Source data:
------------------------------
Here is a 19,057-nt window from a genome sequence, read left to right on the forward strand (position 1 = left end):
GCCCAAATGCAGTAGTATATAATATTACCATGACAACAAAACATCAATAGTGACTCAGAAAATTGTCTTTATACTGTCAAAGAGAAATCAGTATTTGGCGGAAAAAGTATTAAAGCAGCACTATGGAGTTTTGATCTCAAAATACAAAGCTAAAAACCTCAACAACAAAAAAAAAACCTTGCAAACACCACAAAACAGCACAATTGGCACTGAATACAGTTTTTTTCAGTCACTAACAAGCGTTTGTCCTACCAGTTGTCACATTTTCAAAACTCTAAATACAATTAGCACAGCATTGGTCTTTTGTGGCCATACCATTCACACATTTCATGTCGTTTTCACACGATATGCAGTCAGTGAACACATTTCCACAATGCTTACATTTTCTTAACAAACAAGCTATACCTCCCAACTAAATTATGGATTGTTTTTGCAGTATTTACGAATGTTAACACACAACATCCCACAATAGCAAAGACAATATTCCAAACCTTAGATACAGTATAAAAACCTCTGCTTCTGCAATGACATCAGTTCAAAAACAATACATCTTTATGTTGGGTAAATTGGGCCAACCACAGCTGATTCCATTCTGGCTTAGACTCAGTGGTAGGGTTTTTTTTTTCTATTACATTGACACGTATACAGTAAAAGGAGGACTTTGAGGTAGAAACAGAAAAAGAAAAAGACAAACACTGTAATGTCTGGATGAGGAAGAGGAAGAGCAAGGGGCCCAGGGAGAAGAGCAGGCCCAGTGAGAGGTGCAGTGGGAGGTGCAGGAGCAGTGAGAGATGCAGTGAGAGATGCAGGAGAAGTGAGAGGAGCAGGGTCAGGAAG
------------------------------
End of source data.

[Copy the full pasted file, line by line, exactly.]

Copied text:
Here is a 19,057-nt window from a genome sequence, read left to right on the forward strand (position 1 = left end):
GCCCAAATGCAGTAGTATATAATATTACCATGACAACAAAACATCAATAGTGACTCAGAAAATTGTCTTTATACTGTCAAAGAGAAATCAGTATTTGGCGGAAAAAGTATTAAAGCAGCACTATGGAGTTTTGATCTCAAAATACAAAGCTAAAAACCTCAACAACAAAAAAAAAACCTTGCAAACACCACAAAACAGCACAATTGGCACTGAATACAGTTTTTTTCAGTCACTAACAAGCGTTTGTCCTACCAGTTGTCACATTTTCAAAACTCTAAATACAATTAGCACAGCATTGGTCTTTTGTGGCCATACCATTCACACATTTCATGTCGTTTTCACACGATATGCAGTCAGTGAACACATTTCCACAATGCTTACATTTTCTTAACAAACAAGCTATACCTCCCAACTAAATTATGGATTGTTTTTGCAGTATTTACGAATGTTAACACACAACATCCCACAATAGCAAAGACAATATTCCAAACCTTAGATACAGTATAAAAACCTCTGCTTCTGCAATGACATCAGTTCAAAAACAATACATCTTTATGTTGGGTAAATTGGGCCAACCACAGCTGATTCCATTCTGGCTTAGACTCAGTGGTAGGGTTTTTTTTTTCTATTACATTGACACGTATACAGTAAAAGGAGGACTTTGAGGTAGAAACAGAAAAAGAAAAAGACAAACACTGTAATGTCTGGATGAGGAAGAGGAAGAGCAAGGGGCCCAGGGAGAAGAGCAGGCCCAGTGAGAGGTGCAGTGGGAGGTGCAGGAGCAGTGAGAGATGCAGTGAGAGATGCAGGAGAAGTGAGAGGAGCAGGGTCAGGAAG